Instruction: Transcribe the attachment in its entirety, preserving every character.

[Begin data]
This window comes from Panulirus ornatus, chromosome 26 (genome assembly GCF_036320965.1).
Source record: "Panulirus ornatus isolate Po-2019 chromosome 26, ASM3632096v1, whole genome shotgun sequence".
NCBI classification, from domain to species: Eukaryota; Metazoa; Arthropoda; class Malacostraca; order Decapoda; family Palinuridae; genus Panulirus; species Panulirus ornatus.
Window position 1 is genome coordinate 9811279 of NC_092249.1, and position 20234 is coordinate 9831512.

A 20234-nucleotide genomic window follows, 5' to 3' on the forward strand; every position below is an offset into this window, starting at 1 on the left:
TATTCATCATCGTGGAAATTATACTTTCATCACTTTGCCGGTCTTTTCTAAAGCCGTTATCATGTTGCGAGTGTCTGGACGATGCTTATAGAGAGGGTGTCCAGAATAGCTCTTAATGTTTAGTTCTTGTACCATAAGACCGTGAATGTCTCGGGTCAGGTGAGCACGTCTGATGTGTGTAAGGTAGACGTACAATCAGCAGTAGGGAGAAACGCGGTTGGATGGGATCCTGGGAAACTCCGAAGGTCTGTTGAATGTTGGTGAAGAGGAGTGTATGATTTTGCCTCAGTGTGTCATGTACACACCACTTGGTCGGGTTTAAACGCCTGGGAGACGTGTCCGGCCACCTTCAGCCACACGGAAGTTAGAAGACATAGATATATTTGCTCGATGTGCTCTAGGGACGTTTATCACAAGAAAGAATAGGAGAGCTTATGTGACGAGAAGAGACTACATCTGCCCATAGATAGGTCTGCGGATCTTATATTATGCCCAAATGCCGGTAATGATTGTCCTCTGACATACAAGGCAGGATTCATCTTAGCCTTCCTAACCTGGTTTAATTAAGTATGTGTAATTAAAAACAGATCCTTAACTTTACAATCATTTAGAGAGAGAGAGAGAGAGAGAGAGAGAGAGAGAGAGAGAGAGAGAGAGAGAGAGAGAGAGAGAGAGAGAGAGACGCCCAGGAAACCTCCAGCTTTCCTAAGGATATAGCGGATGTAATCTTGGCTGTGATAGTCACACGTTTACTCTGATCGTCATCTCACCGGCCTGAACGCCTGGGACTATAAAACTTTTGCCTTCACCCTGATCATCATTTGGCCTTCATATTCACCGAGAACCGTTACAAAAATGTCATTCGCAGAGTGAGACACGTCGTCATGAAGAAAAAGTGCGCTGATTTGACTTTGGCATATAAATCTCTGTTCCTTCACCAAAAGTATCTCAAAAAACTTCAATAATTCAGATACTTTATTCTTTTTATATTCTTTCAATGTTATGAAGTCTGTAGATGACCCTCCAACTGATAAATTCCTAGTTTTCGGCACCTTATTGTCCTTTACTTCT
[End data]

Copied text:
This window comes from Panulirus ornatus, chromosome 26 (genome assembly GCF_036320965.1).
Source record: "Panulirus ornatus isolate Po-2019 chromosome 26, ASM3632096v1, whole genome shotgun sequence".
NCBI classification, from domain to species: Eukaryota; Metazoa; Arthropoda; class Malacostraca; order Decapoda; family Palinuridae; genus Panulirus; species Panulirus ornatus.
Window position 1 is genome coordinate 9811279 of NC_092249.1, and position 20234 is coordinate 9831512.

A 20234-nucleotide genomic window follows, 5' to 3' on the forward strand; every position below is an offset into this window, starting at 1 on the left:
TATTCATCATCGTGGAAATTATACTTTCATCACTTTGCCGGTCTTTTCTAAAGCCGTTATCATGTTGCGAGTGTCTGGACGATGCTTATAGAGAGGGTGTCCAGAATAGCTCTTAATGTTTAGTTCTTGTACCATAAGACCGTGAATGTCTCGGGTCAGGTGAGCACGTCTGATGTGTGTAAGGTAGACGTACAATCAGCAGTAGGGAGAAACGCGGTTGGATGGGATCCTGGGAAACTCCGAAGGTCTGTTGAATGTTGGTGAAGAGGAGTGTATGATTTTGCCTCAGTGTGTCATGTACACACCACTTGGTCGGGTTTAAACGCCTGGGAGACGTGTCCGGCCACCTTCAGCCACACGGAAGTTAGAAGACATAGATATATTTGCTCGATGTGCTCTAGGGACGTTTATCACAAGAAAGAATAGGAGAGCTTATGTGACGAGAAGAGACTACATCTGCCCATAGATAGGTCTGCGGATCTTATATTATGCCCAAATGCCGGTAATGATTGTCCTCTGACATACAAGGCAGGATTCATCTTAGCCTTCCTAACCTGGTTTAATTAAGTATGTGTAATTAAAAACAGATCCTTAACTTTACAATCATTTAGAGAGAGAGAGAGAGAGAGAGAGAGAGAGAGAGAGAGAGAGAGAGAGAGAGAGAGAGAGAGAGAGAGAGAGACGCCCAGGAAACCTCCAGCTTTCCTAAGGATATAGCGGATGTAATCTTGGCTGTGATAGTCACACGTTTACTCTGATCGTCATCTCACCGGCCTGAACGCCTGGGACTATAAAACTTTTGCCTTCACCCTGATCATCATTTGGCCTTCATATTCACCGAGAACCGTTACAAAAATGTCATTCGCAGAGTGAGACACGTCGTCATGAAGAAAAAGTGCGCTGATTTGACTTTGGCATATAAATCTCTGTTCCTTCACCAAAAGTATCTCAAAAAACTTCAATAATTCAGATACTTTATTCTTTTTATATTCTTTCAATGTTATGAAGTCTGTAGATGACCCTCCAACTGATAAATTCCTAGTTTTCGGCACCTTATTGTCCTTTACTTCT